Constructing identities on the frontier of slavery, Natchez, Mississippi, 1760-1860

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2005

Authors

Buckner, Timothy Ryan

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Abstract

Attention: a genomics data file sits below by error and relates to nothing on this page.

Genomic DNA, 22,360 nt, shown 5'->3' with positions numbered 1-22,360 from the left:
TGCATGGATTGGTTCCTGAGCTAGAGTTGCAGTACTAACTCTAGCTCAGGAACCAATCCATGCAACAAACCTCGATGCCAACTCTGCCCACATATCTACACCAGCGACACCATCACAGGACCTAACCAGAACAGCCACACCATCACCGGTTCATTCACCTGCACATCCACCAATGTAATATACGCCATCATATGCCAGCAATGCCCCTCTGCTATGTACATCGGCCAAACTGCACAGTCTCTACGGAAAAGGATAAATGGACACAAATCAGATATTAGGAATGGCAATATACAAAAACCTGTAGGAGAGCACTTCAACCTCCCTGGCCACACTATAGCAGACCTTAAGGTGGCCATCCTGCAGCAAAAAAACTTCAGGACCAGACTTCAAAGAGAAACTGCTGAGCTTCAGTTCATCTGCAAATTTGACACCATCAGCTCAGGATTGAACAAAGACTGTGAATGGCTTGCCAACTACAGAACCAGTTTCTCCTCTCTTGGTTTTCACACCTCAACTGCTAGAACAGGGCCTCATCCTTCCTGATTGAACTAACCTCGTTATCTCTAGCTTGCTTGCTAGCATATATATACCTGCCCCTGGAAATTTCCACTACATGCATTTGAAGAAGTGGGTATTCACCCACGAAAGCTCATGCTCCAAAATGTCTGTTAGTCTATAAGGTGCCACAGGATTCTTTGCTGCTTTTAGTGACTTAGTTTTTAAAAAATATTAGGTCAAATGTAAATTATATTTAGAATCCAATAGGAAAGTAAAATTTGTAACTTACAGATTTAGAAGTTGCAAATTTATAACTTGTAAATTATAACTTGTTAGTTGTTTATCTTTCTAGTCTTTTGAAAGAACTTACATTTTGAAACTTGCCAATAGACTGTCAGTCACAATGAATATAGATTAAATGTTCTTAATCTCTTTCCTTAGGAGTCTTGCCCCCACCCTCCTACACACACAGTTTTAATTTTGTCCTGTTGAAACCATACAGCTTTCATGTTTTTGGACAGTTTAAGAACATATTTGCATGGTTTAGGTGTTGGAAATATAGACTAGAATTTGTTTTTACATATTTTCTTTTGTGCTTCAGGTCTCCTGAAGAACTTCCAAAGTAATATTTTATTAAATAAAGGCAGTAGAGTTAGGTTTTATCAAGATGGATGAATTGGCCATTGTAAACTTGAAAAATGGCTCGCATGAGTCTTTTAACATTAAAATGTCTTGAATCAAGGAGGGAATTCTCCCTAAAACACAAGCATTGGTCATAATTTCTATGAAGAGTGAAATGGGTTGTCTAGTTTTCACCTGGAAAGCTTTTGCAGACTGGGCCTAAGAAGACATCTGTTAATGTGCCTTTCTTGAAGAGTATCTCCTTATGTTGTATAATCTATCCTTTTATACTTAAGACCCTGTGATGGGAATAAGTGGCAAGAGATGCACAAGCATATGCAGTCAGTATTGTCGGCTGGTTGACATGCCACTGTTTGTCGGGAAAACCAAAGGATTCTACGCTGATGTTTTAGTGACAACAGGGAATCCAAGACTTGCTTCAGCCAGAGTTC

This study recognizes that abstract social forces like western expansion and slavery as well as legal changes brought about by shifting national boundaries affected those living in Natchez, but extends analysis beyond these forces by exploring how dayto-day interactions helped to create racial, class, and gender identities. This work examines the creation of a slave society in Natchez not as a simple transfer from the Chesapeake or the Lowcountry, but rather as created out of specific borderlands conditions resulting from competing imperial powers, Native American nations, and the influence of enslaved Africans. Those whites who established themselves and their fortunes in Natchez became anxious to change this borderland into a bordered land and the importation of African and African American slaves became the means by which these borders were closed. As the economy of Natchez was changed by the cotton boom, so too were the lives of the enslaved. By using the various narratives of Abd Al-Rahman Ibrahima, the famous African “Prince,” I trace processes through which Africans joined and influenced ix a specifically African American culture. Enslaved Africans like Ibrahima formed links to one another and to American born slaves from the Upper South, thus entering into and helping to shape a rapidly creolizing culture, one that sank increasingly deep roots into Mississippi. As Natchez became a center for cotton production and the domestic slave trade, like other cities across the South, it became a hub for people of various classes and ethnicities to interact in ways that were unavailable in the countryside. This urban space created a forum for black men to assert their place in the town’s community of men. This forum resulted in “cultural frontiers” dividing the town, and agreements and conflicts across these frontiers shaped the daily lives of men and women in ways that often defied legal precedents, class affiliation, or even the notion of white supremacy. The crossing of these cultural frontiers enabled Africans and African Americans to negotiate within the boundaries imposed upon them by white hegemony and construct identities tied to the communities they formed on the frontier of slavery.

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